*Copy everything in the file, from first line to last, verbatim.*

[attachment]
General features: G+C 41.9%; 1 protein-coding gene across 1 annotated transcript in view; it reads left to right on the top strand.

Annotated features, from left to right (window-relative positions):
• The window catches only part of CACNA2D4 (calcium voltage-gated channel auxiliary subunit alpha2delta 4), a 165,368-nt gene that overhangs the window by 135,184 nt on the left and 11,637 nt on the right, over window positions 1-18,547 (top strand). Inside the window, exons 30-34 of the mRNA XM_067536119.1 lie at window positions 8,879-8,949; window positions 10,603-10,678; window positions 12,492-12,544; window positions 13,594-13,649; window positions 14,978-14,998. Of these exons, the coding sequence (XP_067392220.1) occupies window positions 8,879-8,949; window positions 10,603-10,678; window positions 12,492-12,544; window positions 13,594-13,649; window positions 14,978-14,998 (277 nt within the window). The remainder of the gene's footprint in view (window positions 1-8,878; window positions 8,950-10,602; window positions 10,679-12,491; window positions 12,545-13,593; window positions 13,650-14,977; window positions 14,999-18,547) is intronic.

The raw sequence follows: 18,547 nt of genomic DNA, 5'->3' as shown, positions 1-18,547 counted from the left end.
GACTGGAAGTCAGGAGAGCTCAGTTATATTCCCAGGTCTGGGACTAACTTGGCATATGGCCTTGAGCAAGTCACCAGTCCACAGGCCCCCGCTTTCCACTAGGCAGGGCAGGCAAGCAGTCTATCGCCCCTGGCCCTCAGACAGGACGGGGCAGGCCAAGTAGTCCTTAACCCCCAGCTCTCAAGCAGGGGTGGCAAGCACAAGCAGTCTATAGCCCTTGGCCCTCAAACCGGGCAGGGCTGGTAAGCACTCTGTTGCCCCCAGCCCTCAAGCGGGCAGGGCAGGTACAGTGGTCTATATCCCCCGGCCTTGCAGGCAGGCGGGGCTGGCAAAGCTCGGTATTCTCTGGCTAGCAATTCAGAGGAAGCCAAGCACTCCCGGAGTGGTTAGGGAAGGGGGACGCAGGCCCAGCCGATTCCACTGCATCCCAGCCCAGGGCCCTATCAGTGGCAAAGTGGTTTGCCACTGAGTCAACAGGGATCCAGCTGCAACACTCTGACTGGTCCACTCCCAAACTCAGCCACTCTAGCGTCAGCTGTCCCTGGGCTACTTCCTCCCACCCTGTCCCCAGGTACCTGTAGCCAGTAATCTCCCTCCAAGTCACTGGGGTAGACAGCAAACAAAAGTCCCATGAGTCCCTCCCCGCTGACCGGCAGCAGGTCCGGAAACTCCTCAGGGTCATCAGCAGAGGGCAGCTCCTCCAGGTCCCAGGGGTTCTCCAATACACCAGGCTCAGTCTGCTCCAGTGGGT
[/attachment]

General features: G+C 41.9%; 1 protein-coding gene across 1 annotated transcript in view; it reads left to right on the top strand.

Annotated features, from left to right (window-relative positions):
• The window catches only part of CACNA2D4 (calcium voltage-gated channel auxiliary subunit alpha2delta 4), a 165,368-nt gene that overhangs the window by 135,184 nt on the left and 11,637 nt on the right, over window positions 1-18,547 (top strand). Inside the window, exons 30-34 of the mRNA XM_067536119.1 lie at window positions 8,879-8,949; window positions 10,603-10,678; window positions 12,492-12,544; window positions 13,594-13,649; window positions 14,978-14,998. Of these exons, the coding sequence (XP_067392220.1) occupies window positions 8,879-8,949; window positions 10,603-10,678; window positions 12,492-12,544; window positions 13,594-13,649; window positions 14,978-14,998 (277 nt within the window). The remainder of the gene's footprint in view (window positions 1-8,878; window positions 8,950-10,602; window positions 10,679-12,491; window positions 12,545-13,593; window positions 13,650-14,977; window positions 14,999-18,547) is intronic.

The raw sequence follows: 18,547 nt of genomic DNA, 5'->3' as shown, positions 1-18,547 counted from the left end.
GACTGGAAGTCAGGAGAGCTCAGTTATATTCCCAGGTCTGGGACTAACTTGGCATATGGCCTTGAGCAAGTCACCAGTCCACAGGCCCCCGCTTTCCACTAGGCAGGGCAGGCAAGCAGTCTATCGCCCCTGGCCCTCAGACAGGACGGGGCAGGCCAAGTAGTCCTTAACCCCCAGCTCTCAAGCAGGGGTGGCAAGCACAAGCAGTCTATAGCCCTTGGCCCTCAAACCGGGCAGGGCTGGTAAGCACTCTGTTGCCCCCAGCCCTCAAGCGGGCAGGGCAGGTACAGTGGTCTATATCCCCCGGCCTTGCAGGCAGGCGGGGCTGGCAAAGCTCGGTATTCTCTGGCTAGCAATTCAGAGGAAGCCAAGCACTCCCGGAGTGGTTAGGGAAGGGGGACGCAGGCCCAGCCGATTCCACTGCATCCCAGCCCAGGGCCCTATCAGTGGCAAAGTGGTTTGCCACTGAGTCAACAGGGATCCAGCTGCAACACTCTGACTGGTCCACTCCCAAACTCAGCCACTCTAGCGTCAGCTGTCCCTGGGCTACTTCCTCCCACCCTGTCCCCAGGTACCTGTAGCCAGTAATCTCCCTCCAAGTCACTGGGGTAGACAGCAAACAAAAGTCCCATGAGTCCCTCCCCGCTGACCGGCAGCAGGTCCGGAAACTCCTCAGGGTCATCAGCAGAGGGCAGCTCCTCCAGGTCCCAGGGGTTCTCCAATACACCAGGCTCAGTCTGCTCCAGTGGGT